Lately, I’ve been noticing a trend that’s started to bug me, and so I think it’s time to bring it to the pulpit: too many people are becoming too comfortable with inflating the truth or telling partial truths, with the intent, I suppose, of emphasizing their own importance.
Let me give you an example (or two or three).
Earlier today, I was researching a blogger to determine whether he might be a good fit for an assignment. The blogger is an acquaintance, so I’m familiar with his work; I just wanted to drill down on some stats and read up on some projects he’d done. He doesn’t have any print credentials, which was fine for my purposes, so I was surprised to see him proclaim, right on his home page, that he has been published by a prestigious print publication. In actuality, he has been published by the blog of a subsidiary of the publication, and the subsidiary is considerably different from the primary publication, as is its level of prestige. It’s like saying that you write for The LA Times when you actually have a blog on their community site.^
Now did he tell a lie?
If you’re a concrete thinker, you’ll probably say “Nah, he didn’t lie… not really. In the strictest, most literal interpretation, he did write for said publication. But for me, a Catholic school alumna, I can’t help but think of the old “sin of omission” argument: what you leave out can constitute a lie as much as a bald-faced falsehood.
Let me give you another example, drawn from a different context.
I have another acquaintance (not a writer) whose professional biography says she is an alumna of an Ivy League university. In truth, she attended a three-day professional workshop on the school’s campus, not taught by faculty, and received a professional development certificate. She is a person who is smart, capable, and quite respected in her field. Does it matter that she didn’t really graduate with a degree?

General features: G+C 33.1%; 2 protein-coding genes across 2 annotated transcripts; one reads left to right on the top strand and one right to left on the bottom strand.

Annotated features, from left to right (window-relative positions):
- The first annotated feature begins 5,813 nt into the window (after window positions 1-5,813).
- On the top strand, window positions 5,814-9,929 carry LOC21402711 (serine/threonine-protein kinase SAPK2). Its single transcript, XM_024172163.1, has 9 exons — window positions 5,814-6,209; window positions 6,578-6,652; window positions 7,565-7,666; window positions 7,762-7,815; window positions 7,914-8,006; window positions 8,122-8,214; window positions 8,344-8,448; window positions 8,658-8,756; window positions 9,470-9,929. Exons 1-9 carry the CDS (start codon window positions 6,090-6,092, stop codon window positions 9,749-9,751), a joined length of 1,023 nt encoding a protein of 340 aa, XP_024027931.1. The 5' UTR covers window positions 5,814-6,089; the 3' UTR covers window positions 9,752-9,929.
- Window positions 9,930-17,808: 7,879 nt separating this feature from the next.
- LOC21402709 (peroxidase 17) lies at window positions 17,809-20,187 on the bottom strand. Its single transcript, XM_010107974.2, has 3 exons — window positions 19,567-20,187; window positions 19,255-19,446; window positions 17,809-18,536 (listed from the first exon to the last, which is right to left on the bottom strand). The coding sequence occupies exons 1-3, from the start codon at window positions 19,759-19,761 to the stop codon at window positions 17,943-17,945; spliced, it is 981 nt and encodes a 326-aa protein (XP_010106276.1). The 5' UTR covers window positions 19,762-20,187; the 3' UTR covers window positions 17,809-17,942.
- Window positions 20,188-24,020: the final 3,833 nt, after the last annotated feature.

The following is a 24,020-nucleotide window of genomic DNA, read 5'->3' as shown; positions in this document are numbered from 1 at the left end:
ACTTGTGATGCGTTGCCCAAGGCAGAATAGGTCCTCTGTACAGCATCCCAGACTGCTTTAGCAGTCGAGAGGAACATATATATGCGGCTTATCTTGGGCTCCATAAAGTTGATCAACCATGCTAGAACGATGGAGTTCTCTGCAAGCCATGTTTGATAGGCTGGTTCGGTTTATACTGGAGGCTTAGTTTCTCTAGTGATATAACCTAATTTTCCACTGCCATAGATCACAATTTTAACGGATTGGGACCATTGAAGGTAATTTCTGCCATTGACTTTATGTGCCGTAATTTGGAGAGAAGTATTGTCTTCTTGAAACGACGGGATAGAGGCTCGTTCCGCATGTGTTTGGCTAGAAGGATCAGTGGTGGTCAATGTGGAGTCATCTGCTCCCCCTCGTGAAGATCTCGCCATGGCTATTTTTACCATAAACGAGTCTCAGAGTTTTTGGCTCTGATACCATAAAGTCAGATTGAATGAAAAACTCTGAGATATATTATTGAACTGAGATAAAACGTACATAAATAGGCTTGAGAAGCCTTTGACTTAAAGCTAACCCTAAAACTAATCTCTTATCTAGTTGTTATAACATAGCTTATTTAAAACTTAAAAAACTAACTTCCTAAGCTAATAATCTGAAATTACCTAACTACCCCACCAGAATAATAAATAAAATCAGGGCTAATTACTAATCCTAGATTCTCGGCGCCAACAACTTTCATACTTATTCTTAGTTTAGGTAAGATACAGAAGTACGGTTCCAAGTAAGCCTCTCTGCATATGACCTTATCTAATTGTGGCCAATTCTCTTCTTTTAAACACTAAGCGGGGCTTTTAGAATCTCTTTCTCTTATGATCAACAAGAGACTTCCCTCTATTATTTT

These are two anecdotes, sure, but they are by no means outliers. I know of many instances where people are stretching the truth beyond the limits of credibility and veracity, and it’s troubling.
Here’s what I find problematic about these half-truths (or quarter truths… because really, for me, they cross the line into the territory of lies): they mislead others, they diminish the value (perceived and actual) of the accomplishment or accolade by people who have actually earned or achieved it, and they reflect the fundamental insecurity of the person broadcasting the white lies. It seems that we’ve become convinced that we’re only worthy–and, crucially, that others only consider us worthy–if we’ve got a superlative (or two or 10) attached to our bios. And instead of focusing on going after the brass ring–whatever our own brass rings are— we decide to just invent them instead.
As a writer, I’m particularly disturbed by the tendency to inflate one’s publication history because I feel like it’s a disservice to one’s colleagues.
How can you avoid partial honesty? It’s pretty simple:
Tell the truth.
Be honest and exact about your bylines; if you’re a good writer, your work will speak for itself… the lily doesn’t need to be gilded. If you’re not sure how to do this, I humbly suggest checking out my publications list, where I distinguish print and online work parenthetically. It’s one way, though certainly not the only one, for presenting one’s work honestly.
What are your thoughts about partial honesty? Do you see this tendency increasing? Preach it in the comments.
^And I’ve actually met someone who told that little white lie, too (though it was a different newspaper).